Mineral chemistry

In selected samples of metadolerites (samples MC70, MC77, MC81; Table 1) electron microprobe analyses were carried out on relict igneous clinopyroxene and metamorphic minerals, as amphibole, chlorite, pumpellyite, and white mica. The results are reported in Tables 3, 4, 5.


Structural formula of clinopyroxene was calculated on the basis of 6 oxygens and classified by using the pyroxene nomenclature suggested by Morimoto (1988, 1989); the chemical compositions of clinopyroxene are reported in Table 3. Clinopyroxene is enriched in augite and augite-diopside components and displays high Al and Fe contents (Al2O3= 4.95-6.86 wt %; FeO=6.05-18.80 wt %; Table 3). The only exception is represented by acicular clinopyroxene crystals with aegirine-augite composition (e.g. Na2O=6.90 wt %; Table 3, sample MC81-21; see also Fig. 7a).


Structural formula of amphibole was recalculated on the basis of 23 oxygens and classified by using the amphiboles nomenclature suggested by Leake et al. (1997, 2004). The chemical compositions of the analysed amphiboles are reported in Table 4. They include Ca-amphiboles (Figs. 6a, 6b), Na-Ca-amphiboles (Fig. 6c), and Na-amphiboles (Fig. 6d). The analysed amphiboles are: brown, green, pale-green/colorless, blue, and blue-green amphiboles.

Brown amphiboles with (Na+K)A<0.50 have magnesiohornblende and ferrotschermakite compositions (Fig. 6a). Brown amphiboles with (Na+K)A≥0.50 and Ti<0.50 show magnesiohastingsite, edenite, and pargasite compositions (Fig. 6b). Green and pale green/uncoloured amphiboles with (Na+K)A<0.50 show magnesiohornblende, actinolite, and tschermakite compositions (Fig. 6a), whilst green amphiboles with (Na+K)A≥0.50 and Ti<0.50 show magnesiohastingsite, hastingsite, and edenite compositions (Fig. 6b). The blue-green amphiboles with (Na+K)A≥0.50 and Ti< 0.50 have magnesiohastingsite composition, while those with (Na+K)A<0.50 show a tschermakite composition. The sodic-calcic amphibole shows a winchite composition (Fig. 6c): it occurs at the rim of brown amphibole and is in turn rimmed by blue amphibole corona. Blue amphibole exhibits glaucophane and magnesioriebeckite compositions (Fig. 6d).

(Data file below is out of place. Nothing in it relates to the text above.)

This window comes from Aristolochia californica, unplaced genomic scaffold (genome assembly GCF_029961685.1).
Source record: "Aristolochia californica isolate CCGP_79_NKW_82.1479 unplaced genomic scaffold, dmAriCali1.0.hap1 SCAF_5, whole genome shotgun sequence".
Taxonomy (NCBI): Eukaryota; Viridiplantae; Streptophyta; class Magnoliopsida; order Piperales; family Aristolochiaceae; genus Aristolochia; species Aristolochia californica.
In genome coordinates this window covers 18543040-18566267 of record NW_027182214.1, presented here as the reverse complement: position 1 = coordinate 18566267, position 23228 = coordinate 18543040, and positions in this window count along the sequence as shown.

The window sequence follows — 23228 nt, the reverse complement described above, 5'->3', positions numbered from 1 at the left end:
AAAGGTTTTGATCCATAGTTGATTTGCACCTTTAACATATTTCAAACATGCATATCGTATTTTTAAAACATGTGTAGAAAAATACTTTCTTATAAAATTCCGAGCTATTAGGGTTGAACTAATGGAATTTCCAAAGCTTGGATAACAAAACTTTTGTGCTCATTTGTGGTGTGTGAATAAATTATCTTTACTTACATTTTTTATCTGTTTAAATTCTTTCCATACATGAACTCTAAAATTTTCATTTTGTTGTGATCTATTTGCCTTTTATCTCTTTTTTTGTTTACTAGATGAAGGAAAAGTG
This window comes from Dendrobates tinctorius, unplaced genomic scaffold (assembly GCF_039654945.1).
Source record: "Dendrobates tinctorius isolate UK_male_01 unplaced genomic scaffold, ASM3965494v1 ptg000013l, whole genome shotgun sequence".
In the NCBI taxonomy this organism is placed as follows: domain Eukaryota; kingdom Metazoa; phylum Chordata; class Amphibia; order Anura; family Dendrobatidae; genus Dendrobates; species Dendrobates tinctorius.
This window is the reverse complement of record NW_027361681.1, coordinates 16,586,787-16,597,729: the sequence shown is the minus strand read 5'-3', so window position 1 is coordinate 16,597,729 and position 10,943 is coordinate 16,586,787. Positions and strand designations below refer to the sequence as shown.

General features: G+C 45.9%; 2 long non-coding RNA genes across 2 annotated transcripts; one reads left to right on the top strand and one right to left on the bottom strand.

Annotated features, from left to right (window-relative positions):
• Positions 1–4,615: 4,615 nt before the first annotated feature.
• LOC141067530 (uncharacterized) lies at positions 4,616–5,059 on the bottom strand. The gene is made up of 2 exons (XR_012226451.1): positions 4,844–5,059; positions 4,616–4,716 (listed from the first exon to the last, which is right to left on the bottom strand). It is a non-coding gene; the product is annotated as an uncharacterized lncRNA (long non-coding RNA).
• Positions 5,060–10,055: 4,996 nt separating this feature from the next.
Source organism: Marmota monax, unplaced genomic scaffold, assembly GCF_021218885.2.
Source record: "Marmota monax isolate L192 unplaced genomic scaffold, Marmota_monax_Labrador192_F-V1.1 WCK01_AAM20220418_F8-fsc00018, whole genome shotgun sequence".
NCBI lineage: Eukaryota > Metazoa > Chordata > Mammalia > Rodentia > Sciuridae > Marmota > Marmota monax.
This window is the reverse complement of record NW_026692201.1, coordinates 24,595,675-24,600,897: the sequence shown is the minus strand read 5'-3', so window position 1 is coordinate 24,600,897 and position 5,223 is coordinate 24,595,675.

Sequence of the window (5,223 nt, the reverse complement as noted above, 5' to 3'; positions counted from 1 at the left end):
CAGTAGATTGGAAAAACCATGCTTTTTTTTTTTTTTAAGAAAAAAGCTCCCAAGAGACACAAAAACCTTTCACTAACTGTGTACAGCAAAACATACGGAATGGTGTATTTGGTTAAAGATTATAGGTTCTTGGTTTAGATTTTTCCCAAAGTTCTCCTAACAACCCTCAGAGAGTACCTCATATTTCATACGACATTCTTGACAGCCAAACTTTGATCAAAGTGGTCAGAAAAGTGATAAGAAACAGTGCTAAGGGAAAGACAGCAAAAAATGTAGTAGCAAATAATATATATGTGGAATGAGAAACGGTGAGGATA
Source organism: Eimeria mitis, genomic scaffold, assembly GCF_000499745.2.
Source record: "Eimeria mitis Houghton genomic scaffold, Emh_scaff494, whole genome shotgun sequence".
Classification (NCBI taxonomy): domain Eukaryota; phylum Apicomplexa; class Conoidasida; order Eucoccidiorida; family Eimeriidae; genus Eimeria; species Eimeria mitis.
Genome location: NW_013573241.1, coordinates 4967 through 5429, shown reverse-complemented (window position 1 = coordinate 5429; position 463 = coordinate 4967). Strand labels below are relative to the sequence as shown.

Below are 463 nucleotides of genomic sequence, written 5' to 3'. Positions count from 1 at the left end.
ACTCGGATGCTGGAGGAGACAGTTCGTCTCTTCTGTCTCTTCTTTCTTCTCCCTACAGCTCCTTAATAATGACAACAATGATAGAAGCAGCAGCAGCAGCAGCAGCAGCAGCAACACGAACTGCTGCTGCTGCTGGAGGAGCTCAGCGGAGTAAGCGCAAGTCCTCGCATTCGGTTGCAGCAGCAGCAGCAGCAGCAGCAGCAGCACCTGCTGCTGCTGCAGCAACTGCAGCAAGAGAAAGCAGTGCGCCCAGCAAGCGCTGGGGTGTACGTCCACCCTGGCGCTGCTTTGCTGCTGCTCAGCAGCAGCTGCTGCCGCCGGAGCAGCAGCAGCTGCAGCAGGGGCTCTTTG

Figure 6. Chemical composition of amphiboles according to the nomenclature of Leake et al. (2004).

Figure 7. Textural features and microchemical composition of metadolerite MC81.

Textural features and microchemical composition of metadolerite MC81.

a) Photomicrograph of a selected microstructural site showing amphiboles replacing magmatic clinopyroxene (middle) and altered plagioclase (upper side); plane polarized light. The shape of magmatic clinopyroxene (now replaced by brown amphibole) is still recognizable. Brown amphibole is rimmed by uncoloured and blue amphiboles growing towards the core of the microstructural site. Location of the analysed spots is also indicated. b) BSE image of the same sample portion with location of the analysed spots (analysis number as in Table 4). c-f): elemental maps relative to Al, Ca, Fe and Na distribution, respectively.

One sample (MC81; Table 1) was selected for showing microstructural domains characterized by pseudomorphic and coronitic textures. Microchemical composition and location of the analysed spots are reported in Figures 7a and 7b, and in Table 4. In such domains, brown amphibole (Mg-hastingsite) is pseudomorphic after clinopyroxene (replacive amphibole) and is rimmed by pale green/uncoloured amphibole (actinolite). The brown and pale green amphiboles are rimmed by blue amphibole (glaucophane and Mg-riebekite). The core of these domains consists of chlorite + aegirin-augite (Fig. 7a) which probably replaced magmatic clinopyroxene. Detailed microchemical analyses and elemental maps were performed on these domains as illustrated in Figures 7c-7f. The elemental maps clearly show that Al and Ca decrease from the brown to the blue amphibole (Figs. 7c and 7d), whilst Na and Fe increase from the brown amphibole to the blue amphibole (Figs. 7e and 7f).


Chlorite was recalculated on the basis of 28 oxygens. Selected analyses are reported in Table 5. Chlorite is classified according with Hey (1954)’s nomenclature. The analysed chlorite occurs at the core of textural sites near blue amphibole rimming brown amphibole (see Figs. 7a, 7b; analyses 21 and 22 in Table 5) and in veins associated with colourless amphibole (analysis 160 in Table 5).


Pumpellyite occurs in veins and as pseudomorph after magmatic plagioclase. Pumpellyite composition is characterized by relatively high content of Al (Al2O3=22.68-26.04 wt %) and Fe (FeO=2.83-7.43 wt %); MgO content is between 2.31-3.43 wt %. Pumpellyite shows a linear and negative Fetot vs Al2O3 .

White mica

The structural formula of white mica was recalculated on the basis 11 oxygens. Using the calculations suggested by Bousquet et al. (2002), white mica in the Frido Unit metadolerites shows a phengitic composition (Si = 3.133-3.425 a.p.f.u.).